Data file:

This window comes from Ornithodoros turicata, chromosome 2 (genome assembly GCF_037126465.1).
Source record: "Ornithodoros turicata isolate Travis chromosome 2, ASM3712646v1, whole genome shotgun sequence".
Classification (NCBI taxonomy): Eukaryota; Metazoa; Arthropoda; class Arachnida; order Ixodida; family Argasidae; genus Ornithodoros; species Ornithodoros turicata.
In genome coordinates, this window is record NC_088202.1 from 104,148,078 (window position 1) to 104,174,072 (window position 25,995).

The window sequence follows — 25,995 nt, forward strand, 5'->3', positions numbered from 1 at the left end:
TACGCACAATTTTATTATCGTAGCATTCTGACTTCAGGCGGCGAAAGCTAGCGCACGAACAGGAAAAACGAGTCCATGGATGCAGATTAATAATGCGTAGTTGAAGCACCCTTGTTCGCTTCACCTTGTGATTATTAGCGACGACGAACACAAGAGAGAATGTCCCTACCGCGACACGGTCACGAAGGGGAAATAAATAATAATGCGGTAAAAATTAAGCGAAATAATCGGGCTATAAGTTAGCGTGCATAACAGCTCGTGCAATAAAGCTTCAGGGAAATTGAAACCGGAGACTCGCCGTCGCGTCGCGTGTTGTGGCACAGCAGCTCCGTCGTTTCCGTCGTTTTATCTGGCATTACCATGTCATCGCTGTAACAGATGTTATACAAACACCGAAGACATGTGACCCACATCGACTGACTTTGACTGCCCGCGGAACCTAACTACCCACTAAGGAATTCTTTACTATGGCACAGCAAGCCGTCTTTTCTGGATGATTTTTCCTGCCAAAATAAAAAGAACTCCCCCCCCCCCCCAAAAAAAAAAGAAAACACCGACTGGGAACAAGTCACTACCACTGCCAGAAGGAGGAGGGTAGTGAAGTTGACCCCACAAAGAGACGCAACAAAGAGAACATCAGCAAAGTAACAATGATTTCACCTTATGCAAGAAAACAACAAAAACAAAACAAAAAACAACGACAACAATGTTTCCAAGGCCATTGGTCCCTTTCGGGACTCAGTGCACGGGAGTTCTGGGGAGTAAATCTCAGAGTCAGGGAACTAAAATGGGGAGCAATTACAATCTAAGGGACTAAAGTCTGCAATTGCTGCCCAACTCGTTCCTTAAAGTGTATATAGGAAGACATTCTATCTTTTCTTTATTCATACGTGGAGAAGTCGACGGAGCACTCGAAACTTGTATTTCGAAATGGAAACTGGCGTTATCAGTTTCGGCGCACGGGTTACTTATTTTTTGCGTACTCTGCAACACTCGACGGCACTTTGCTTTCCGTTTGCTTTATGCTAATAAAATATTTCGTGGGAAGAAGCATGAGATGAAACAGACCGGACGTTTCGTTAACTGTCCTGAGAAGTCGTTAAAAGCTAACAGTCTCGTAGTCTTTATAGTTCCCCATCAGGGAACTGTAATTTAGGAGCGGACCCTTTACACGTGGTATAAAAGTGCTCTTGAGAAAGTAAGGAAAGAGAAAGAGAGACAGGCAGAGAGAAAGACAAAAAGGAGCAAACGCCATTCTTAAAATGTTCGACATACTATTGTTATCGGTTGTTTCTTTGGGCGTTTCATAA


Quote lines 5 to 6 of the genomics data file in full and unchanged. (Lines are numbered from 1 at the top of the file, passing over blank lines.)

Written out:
The window sequence follows — 25,995 nt, forward strand, 5'->3', positions numbered from 1 at the left end:
TACGCACAATTTTATTATCGTAGCATTCTGACTTCAGGCGGCGAAAGCTAGCGCACGAACAGGAAAAACGAGTCCATGGATGCAGATTAATAATGCGTAGTTGAAGCACCCTTGTTCGCTTCACCTTGTGATTATTAGCGACGACGAACACAAGAGAGAATGTCCCTACCGCGACACGGTCACGAAGGGGAAATAAATAATAATGCGGTAAAAATTAAGCGAAATAATCGGGCTATAAGTTAGCGTGCATAACAGCTCGTGCAATAAAGCTTCAGGGAAATTGAAACCGGAGACTCGCCGTCGCGTCGCGTGTTGTGGCACAGCAGCTCCGTCGTTTCCGTCGTTTTATCTGGCATTACCATGTCATCGCTGTAACAGATGTTATACAAACACCGAAGACATGTGACCCACATCGACTGACTTTGACTGCCCGCGGAACCTAACTACCCACTAAGGAATTCTTTACTATGGCACAGCAAGCCGTCTTTTCTGGATGATTTTTCCTGCCAAAATAAAAAGAACTCCCCCCCCCCCCCAAAAAAAAAAGAAAACACCGACTGGGAACAAGTCACTACCACTGCCAGAAGGAGGAGGGTAGTGAAGTTGACCCCACAAAGAGACGCAACAAAGAGAACATCAGCAAAGTAACAATGATTTCACCTTATGCAAGAAAACAACAAAAACAAAACAAAAAACAACGACAACAATGTTTCCAAGGCCATTGGTCCCTTTCGGGACTCAGTGCACGGGAGTTCTGGGGAGTAAATCTCAGAGTCAGGGAACTAAAATGGGGAGCAATTACAATCTAAGGGACTAAAGTCTGCAATTGCTGCCCAACTCGTTCCTTAAAGTGTATATAGGAAGACATTCTATCTTTTCTTTATTCATACGTGGAGAAGTCGACGGAGCACTCGAAACTTGTATTTCGAAATGGAAACTGGCGTTATCAGTTTCGGCGCACGGGTTACTTATTTTTTGCGTACTCTGCAACACTCGACGGCACTTTGCTTTCCGTTTGCTTTATGCTAATAAAATATTTCGTGGGAAGAAGCATGAGATGAAACAGACCGGACGTTTCGTTAACTGTCCTGAGAAGTCGTTAAAAGCTAACAGTCTCGTAGTCTTTATAGTTCCCCATCAGGGAACTGTAATTTAGGAGCGGACCCTTTACACGTGGTATAAAAGTGCTCTTGAGAAAGTAAGGAAAGAGAAAGAGAGACAGGCAGAGAGAAAGACAAAAAGGAGCAAACGCCATTCTTAAAATGTTCGACATACTATTGTTATCGGTTGTTTCTTTGGGCGTTTCATAA